Antony is a promising young striker, currently playing for São Paulo FC in Brasileirão Série A. He played for São Paulo’s youth teams and was promoted to the professional team in 2018. Since then, he attracted many European teams’ interest after taking his place in São Paulo’s first team. Furthermore, he already played many times for Brazil’s U23s, which qualified for the Olympic Games in Tokyo. After much speculation, he has been sold to Ajax in the Eredivisie. This scout report will provide a tactical analysis of Antony’s playing style working in São Paulo as well as in Brazil’s U23s. Furthermore, it will show Antony’s possible role at Ajax.

Positioning

Antony 2019/20 - scout report tactical analysis tactics
Source: Wyscout

Because of the fact he is left-footed and has good dribbling ability, Antony’s playing style is perfect for the position on the right-wing. Thanks to this ability, he can be a threat cutting to the middle where he can then shoot or dribble to the sideline followed by a cross. In this way, his playing style works in São Paulo as well as in Brazil’s U23 side. In both teams, the midfield works in the same way with two defensive midfielders and one attacking midfielder. São Paulo’s midfield with Luan, Tche-Tche, and Harnanes; and Brazil’s U23s with Bruno Guimarães, Matheus Henrique, and Pedrinho. So as both teams use the right side a lot, Antony is used to being very engaged, either to use his speed to get in the box quickly or work with a long pass to invert the play and to switch the point of attack.

Antony 2019/20 - scout report tactical analysis tactics
Antony’s 2019 Heat Map
Antony 2019/20 - scout report tactical analysis tactics
Antony’s 2020 Heat Map

As we can see in these heat maps above, he mostly plays as a right-midfielder or right-winger. But mostly, he is totally free to use the space in the centre and even on the left side in Fernando Diniz’s tactics at São Paulo (similar to Daniel Alves). The problem is, as he is left-footed, he cannot cut to the centre and shoot. That is why he is limited to just one action: he has to pass the defender by using his speed. After that, he must go to the sideline to cross, which makes him too predictable.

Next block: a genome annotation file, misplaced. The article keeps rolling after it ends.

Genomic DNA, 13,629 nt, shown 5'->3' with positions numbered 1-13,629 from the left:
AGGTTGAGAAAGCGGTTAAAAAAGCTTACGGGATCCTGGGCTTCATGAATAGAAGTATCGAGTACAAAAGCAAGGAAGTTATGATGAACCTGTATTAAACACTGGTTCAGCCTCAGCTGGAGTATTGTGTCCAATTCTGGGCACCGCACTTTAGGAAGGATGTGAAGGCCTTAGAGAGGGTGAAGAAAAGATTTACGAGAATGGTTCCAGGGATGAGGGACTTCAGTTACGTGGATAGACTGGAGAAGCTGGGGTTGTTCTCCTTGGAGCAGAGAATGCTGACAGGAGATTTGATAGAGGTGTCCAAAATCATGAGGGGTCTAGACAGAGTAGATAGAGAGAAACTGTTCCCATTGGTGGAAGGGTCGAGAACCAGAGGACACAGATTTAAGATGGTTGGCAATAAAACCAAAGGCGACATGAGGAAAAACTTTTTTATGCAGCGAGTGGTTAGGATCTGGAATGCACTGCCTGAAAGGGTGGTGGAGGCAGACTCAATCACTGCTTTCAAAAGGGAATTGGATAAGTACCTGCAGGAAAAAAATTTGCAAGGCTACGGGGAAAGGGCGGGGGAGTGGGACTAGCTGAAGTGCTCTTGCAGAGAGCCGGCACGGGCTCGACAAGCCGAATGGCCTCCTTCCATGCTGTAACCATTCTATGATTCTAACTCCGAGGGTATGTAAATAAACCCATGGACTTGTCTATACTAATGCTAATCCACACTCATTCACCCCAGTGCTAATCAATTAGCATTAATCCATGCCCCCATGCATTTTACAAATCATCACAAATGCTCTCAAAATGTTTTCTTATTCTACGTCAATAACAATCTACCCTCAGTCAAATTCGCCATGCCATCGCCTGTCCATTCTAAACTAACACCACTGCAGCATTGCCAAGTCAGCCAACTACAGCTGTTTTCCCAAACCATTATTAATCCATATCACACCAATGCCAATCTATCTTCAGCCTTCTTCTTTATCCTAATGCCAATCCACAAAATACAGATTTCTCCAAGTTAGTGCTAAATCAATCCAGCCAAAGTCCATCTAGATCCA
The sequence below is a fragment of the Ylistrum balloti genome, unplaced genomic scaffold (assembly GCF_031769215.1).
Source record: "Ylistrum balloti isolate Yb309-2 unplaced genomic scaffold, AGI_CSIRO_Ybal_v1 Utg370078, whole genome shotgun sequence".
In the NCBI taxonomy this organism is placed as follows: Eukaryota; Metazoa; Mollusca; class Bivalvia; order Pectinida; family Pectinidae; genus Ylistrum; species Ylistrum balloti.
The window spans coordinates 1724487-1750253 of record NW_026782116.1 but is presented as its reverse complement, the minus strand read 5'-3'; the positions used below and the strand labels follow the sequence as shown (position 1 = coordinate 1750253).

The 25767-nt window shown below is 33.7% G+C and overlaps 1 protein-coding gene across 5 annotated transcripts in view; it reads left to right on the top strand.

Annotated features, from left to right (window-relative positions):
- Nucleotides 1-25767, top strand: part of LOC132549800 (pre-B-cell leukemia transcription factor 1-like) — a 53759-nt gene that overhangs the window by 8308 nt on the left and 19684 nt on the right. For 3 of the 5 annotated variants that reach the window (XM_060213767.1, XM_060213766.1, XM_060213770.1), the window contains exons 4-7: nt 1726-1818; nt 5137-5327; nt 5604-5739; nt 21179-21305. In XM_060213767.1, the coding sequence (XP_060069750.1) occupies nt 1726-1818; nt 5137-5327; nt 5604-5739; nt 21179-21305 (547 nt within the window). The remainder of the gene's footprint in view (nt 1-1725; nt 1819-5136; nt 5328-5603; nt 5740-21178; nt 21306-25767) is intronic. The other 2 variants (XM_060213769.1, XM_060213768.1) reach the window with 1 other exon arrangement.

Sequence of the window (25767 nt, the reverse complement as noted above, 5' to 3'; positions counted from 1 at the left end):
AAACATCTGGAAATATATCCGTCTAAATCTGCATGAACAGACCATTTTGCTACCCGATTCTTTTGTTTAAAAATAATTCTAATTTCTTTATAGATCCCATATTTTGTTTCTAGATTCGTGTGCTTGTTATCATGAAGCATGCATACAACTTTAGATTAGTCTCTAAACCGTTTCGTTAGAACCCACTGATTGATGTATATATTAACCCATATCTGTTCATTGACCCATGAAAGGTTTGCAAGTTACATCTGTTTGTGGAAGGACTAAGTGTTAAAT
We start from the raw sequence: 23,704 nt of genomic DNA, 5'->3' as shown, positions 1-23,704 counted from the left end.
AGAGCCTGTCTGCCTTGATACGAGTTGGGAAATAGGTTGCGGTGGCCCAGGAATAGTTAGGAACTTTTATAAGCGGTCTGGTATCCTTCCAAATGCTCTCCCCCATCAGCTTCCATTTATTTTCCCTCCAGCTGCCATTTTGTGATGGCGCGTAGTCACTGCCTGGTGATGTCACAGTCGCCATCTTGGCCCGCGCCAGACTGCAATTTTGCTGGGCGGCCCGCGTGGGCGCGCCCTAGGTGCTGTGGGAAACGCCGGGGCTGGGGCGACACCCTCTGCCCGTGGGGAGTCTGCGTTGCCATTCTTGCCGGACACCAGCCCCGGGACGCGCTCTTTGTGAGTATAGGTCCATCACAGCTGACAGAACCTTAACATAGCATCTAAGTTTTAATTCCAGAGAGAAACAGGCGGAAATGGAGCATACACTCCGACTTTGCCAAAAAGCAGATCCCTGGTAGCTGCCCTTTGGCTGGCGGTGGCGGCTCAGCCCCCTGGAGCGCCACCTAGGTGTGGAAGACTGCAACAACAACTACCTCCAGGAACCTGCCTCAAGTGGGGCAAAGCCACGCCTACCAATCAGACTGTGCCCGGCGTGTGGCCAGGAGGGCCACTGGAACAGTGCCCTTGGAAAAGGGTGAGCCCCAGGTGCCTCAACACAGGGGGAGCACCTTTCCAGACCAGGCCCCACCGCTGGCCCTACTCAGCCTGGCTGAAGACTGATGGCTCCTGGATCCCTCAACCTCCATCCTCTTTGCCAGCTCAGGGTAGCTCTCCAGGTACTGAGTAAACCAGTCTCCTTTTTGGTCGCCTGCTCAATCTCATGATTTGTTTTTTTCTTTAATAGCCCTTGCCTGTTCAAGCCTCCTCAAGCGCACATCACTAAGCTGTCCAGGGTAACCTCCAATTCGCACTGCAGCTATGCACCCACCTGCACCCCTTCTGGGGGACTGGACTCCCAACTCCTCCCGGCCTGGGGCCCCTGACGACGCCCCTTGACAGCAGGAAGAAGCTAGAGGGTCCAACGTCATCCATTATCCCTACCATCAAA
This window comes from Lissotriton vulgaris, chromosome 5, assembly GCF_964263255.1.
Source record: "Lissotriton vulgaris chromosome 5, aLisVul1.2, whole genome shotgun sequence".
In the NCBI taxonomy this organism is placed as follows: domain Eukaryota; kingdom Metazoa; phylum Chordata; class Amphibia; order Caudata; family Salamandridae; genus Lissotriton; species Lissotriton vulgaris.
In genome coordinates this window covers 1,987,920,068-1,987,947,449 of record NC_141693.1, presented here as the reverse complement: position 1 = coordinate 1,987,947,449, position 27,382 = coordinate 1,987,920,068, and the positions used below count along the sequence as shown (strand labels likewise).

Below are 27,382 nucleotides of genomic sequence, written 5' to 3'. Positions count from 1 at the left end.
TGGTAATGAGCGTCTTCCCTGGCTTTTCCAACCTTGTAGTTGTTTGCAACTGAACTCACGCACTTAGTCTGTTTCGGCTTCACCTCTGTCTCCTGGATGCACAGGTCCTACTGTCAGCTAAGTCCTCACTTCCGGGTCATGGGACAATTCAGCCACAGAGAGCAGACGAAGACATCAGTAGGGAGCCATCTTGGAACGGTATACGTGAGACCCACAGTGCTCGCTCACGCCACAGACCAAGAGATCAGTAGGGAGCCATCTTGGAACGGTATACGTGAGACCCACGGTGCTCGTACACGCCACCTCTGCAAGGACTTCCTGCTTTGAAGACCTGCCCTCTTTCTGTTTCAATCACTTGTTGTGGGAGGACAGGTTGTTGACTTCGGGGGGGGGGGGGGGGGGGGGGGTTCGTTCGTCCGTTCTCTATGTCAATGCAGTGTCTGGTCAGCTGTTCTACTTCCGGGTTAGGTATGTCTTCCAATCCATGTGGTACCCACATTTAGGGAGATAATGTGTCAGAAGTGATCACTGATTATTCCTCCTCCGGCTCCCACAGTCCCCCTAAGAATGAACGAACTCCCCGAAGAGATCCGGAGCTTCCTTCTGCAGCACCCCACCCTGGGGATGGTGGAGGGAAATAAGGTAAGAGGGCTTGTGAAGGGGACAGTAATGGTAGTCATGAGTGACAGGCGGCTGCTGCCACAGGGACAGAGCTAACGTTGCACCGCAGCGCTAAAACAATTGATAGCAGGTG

Antony 2019/20 - scout report tactical analysis tactics
Antony (playing on the left side) crosses into the box

How he can fit in Ajax

Mostly, Ajax’s head coach Erik ten Hag works with a very offensive 4-3-3 formation. Primarily, his playing style is based on making the way to the attack all the time. Besides, he wants his team to control possession in the opponent’s half. Out of possession, Ajax presses high during the opponent’s build-up phase.

On the right wing, ten Hag already worked with two players with a similar playing style to Antony: Hakim Ziyech and David Neres. Both are left-footed and right-wingers with lots of skill as well. They can serve for their teammates or win a 1 v 1 duel. Next season, Ziyech will play for Chelsea in the Premier League while Neres already renewed his contract with Ajax. However, he is still injured so that is why Antony may have a chance to show his abilities in the first team.

During his career, Antony played 92.43% of the games as a right-attacking-midfielder in a 4-2-3-1 formation. Nevertheless, he can totally adapt do Ajax’s 4-3-3 formation playing as a right-winger. Therefore, he will be demanded more physically. Fernando Diniz’s tactics also demand to press during the build-up from the opponents’ centre-backs. But, as he plays with a centre-forward and Antony was more like an attacking midfielder, the task to press was more designed for the centre-forward, Pablo Felipe. At Ajax, he will have to press the build-up even more, which demands more physicality during the game.